Following the lead of Australia, the EU is planning to outlaw the use of old-style filament light bulbs as early as 2008. On the surface, this edict to adopt low energy fluorescent devices looks a great way to reduce energy consumption worldwide. Some analysts claim a saving of 10% energy worldwide if this were adopted by the whole planet which is likely to save much more CO2 than any green generation schemes in a much smaller timescale.
However, my training as a chemical engineer tells me to look at the full environmental life cycle of any new product. Any fluorescent light uses mercury to produce the light as high voltage is applied to vaporise and excite the mercury atoms.
Mercury is particularly bad for the environment because it does not get destroyed and can cause catastrophic effects for the food chain, for example see this article.
Traditional filament bulbs use no mercury - so should we stop this inexorable move towards compact fluorescent bulbs (CFL's)?
In short, no, because the story isn't quite that simple. Ironically, the majority of mercury released into the atmosphere actually comes from burning fossil fuels. A US study found that a filament light bulb actually released over double the mercury into the atmosphere that a CFL did due to this indirect effect. The argument may be more marginal for countries such as France, where a high percentage of power is generated from nuclear.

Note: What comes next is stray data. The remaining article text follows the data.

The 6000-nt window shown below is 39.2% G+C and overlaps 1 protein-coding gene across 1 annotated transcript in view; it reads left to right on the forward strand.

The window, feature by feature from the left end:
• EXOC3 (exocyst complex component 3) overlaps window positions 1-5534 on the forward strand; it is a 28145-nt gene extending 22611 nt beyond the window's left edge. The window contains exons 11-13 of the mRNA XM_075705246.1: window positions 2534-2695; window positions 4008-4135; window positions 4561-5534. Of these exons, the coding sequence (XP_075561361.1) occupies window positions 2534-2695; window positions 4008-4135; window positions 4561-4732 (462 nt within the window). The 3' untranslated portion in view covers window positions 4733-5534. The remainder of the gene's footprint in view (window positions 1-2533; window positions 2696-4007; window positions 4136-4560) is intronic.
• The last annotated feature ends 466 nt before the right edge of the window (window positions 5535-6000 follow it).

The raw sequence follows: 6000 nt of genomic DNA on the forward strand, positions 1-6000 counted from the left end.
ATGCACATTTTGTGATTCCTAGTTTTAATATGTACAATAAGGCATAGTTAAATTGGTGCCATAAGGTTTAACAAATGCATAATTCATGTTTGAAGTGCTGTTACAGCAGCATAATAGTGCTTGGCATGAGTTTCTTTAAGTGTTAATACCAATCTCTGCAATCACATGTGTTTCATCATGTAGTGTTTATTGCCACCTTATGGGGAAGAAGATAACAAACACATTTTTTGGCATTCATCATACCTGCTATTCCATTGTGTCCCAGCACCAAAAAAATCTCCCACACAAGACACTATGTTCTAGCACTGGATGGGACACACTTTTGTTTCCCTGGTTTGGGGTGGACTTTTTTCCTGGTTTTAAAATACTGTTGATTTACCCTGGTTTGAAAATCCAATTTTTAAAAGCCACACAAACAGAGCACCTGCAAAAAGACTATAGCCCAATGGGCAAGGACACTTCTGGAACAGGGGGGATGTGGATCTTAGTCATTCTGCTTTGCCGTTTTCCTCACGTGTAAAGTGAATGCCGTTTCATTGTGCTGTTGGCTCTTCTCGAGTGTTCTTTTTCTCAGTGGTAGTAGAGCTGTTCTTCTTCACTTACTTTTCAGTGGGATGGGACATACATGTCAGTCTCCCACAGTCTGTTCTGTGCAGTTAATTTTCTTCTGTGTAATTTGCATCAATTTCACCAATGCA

Another welcome development is that some manufacturers, such as Phillips, are working the reduce the mercury content of the lamps they are producing.
The other thing to remember when you change your CFL after many years of saving the environment is not to toss it into the environment - CFL's are one of the many products subject to the EU's WEEE recycling scheme - the manufacturers are obliged to recycle the products.
Convinced now? If not, see this great video - short and well to the point.....
A production of Tamarack Media. Concept by Florence Miller.